This year, RSPB England has chosen the Turtle Dove as our ‘Bird of the Year,’ thanks to the huge efforts that have gone into protecting these iconic birds in England and across the globe in 2021. RSPB England’s Sara Humphrey explains why they are so special… 

For many, Christmas is a time for carols and decorations, cards and wrapping paper but have you ever looked closely at the birds that feature in these traditions? The carol ‘Twelve Days of Christmas’ contains plenty of bird references; from grey partridges to the more surprising yellowhammer, according to naturalist and writer Stephen Moss. For me though, it’s always the two turtle doves really stand out. 

In literature and art worldwide, turtle doves are often used as a symbol of love and loyalty but sadly a pair of turtle doves are nowhere near as common now as they were when wordsmiths like Shakespeare or Frank Sinatra celebrated them in verse. In 1970, there were 100 turtle doves for every two found in England today.  

Winter may seem a strange time to be focussing on our smallest UK doves, which are migratory and are currently in sunny sub-Saharan Africa as I write. Yet this summer has been a big year for people working together to protect this threatened species right across the world and that deserves some celebration, which is why we have chosen turtle doves as our RSPB England Bird of the Year 

Huge global efforts to help this species include new national surveys in the UK and international collaboration to make migration routes much safer for these beloved birds, but first, let’s look at how we got here… 

Timeline:  

Since 1970, turtle doves have suffered a huge population decline across the UK and Europe. Changes to farming methods resulting in a lack of food availability and loss of nesting habitat are just a few of the issues they face during breeding season in the UK. 

By 1995, over 95% of these birds had disappeared from our countryside. Since its first publication, in 1996, they have featured on Red List for UK Birds of Conservation Concern and are also classed as vulnerable to global extinction  by the IUCN (International Union for Conservation of Nature)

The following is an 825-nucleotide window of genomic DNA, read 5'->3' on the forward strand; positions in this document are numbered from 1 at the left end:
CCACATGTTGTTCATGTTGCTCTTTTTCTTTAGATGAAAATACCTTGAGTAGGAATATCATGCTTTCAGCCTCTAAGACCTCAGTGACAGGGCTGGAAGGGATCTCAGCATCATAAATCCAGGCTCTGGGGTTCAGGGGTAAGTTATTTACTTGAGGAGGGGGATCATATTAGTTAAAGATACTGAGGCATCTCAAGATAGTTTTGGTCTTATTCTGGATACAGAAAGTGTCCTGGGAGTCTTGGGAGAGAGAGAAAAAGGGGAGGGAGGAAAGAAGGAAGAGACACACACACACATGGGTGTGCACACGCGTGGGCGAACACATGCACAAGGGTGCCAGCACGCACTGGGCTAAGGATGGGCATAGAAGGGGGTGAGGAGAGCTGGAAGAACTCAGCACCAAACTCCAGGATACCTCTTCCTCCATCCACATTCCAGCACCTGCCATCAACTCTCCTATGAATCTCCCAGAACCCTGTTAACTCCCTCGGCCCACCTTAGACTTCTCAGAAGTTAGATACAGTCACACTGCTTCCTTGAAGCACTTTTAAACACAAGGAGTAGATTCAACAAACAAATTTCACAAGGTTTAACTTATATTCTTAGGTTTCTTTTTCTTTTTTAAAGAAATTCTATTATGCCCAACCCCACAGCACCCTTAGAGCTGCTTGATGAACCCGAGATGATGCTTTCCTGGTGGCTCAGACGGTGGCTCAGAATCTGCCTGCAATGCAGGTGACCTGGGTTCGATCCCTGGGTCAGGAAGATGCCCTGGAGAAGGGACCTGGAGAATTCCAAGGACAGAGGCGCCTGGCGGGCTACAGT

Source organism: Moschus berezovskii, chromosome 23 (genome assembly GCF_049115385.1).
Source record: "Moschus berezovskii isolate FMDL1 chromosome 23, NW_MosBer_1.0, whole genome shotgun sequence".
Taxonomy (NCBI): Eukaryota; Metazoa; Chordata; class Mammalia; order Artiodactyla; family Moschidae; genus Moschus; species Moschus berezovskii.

In 2012, Operation Turtle Dove was launched to help save turtle doves in England through habitat creation, monitoring and research. Project partners include the RSPB, Pensthorpe Conservation Trust, Fair to Nature and Natural England. 

In 2015, an EU LIFE+ funded project to develop an International Species Action Plan for the turtle dove began.  

In 2017, Operation Turtle Dove created Turtle Dove Friendly Zones, where dedicated conservation advisors started helping farmers, landowners and communities to create better nesting and feeding habitat for breeding turtle doves across Southern and Eastern England.  

In 2018, after three years of challenging work, collaboration and cooperation, the International Species Action Plan was officially launched and adopted by the European Commission and the UN’s Convention on Migratory Species and as a result...  

Between 2018 to 2020 there was a significant drop in turtle dove hunting in France, which fell by 92%  

In 2020, some Spanish regions also committed to reducing hunting pressure to help protect these migratory birds. 

Now it is time to look at what we have achieved in 2021! 

The National Turtle Dove Survey